Lasers, Surgery, Cortisone, and Tissue Fillers
The method: Lasers
What it's good for: Large, discolored, and raised scars
How it works: Usually used in conjunction with microdermabrasion, lasers penetrate deep into the skin, helping break down excess skin tissue that forms scars and smooth out scars that are lumpy. What's more, discoloration absorbs the laser's light, so it can make red or brown scars match the rest of your skin.
The method: Surgical scar revision
What it's good for: Wide or long scars, or those in prominent places
How it works: A dermatologist surgically removes the scar tissue, then rejoins the surrounding skin in a smoother, more even way. While you'll still be left with a scar, its severity and lumpy texture will be much less than that of the previous scar. However, the revision is a surgical procedure, so it requires a stronger commitment than some of the at-home methods.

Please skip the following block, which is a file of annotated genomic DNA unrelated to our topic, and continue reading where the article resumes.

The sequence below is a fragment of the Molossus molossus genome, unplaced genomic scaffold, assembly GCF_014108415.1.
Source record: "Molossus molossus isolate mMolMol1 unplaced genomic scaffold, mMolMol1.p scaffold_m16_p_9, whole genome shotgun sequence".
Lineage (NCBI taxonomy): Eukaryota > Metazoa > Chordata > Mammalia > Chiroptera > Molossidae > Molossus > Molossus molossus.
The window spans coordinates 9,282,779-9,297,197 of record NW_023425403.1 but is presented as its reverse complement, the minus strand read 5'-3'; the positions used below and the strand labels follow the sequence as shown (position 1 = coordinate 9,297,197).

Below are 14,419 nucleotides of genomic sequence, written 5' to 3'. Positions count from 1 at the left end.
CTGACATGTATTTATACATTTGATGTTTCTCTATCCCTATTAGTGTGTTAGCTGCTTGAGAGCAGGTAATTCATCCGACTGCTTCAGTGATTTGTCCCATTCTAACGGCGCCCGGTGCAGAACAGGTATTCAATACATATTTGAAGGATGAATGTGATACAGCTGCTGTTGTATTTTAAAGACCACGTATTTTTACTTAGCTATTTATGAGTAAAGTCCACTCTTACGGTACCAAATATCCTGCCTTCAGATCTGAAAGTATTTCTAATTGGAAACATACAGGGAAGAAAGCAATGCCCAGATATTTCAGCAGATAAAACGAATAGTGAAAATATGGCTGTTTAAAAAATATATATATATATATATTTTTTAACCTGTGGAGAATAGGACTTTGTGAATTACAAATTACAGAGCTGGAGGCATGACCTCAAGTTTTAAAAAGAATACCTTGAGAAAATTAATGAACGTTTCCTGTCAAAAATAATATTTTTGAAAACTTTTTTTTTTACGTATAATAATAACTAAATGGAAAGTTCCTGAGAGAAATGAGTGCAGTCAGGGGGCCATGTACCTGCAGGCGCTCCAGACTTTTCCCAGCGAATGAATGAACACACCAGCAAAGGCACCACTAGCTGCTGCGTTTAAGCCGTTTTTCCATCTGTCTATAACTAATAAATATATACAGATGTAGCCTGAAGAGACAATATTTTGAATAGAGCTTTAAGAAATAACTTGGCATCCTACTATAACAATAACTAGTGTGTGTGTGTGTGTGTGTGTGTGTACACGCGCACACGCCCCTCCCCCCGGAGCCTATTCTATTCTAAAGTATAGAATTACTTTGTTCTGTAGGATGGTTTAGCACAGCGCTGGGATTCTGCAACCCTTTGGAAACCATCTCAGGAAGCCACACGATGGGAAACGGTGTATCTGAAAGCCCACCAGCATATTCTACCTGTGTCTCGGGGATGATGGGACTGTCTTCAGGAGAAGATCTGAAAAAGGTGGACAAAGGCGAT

The method: Cortisone injections
What it's good for: Raised, overgrown scars
How it works: Your dermatologist injects cortisone, a steroid, into the scar tissue. The cortisone helps the scar tissue shrink and flatten out, so it's a bit less noticeable.
The method: Soft tissue fillers
What it's good for: Depressed, pitted scars
How it works: Using the same material used to plump up lips and wrinkles, a dermatologist injects collagen or fat into pitted scars to help build up the tissue underneath the depression. You'll need to redo the injections every few months to maintain the change.
Originally published in Ladies' Home Journal magazine, March 2006.
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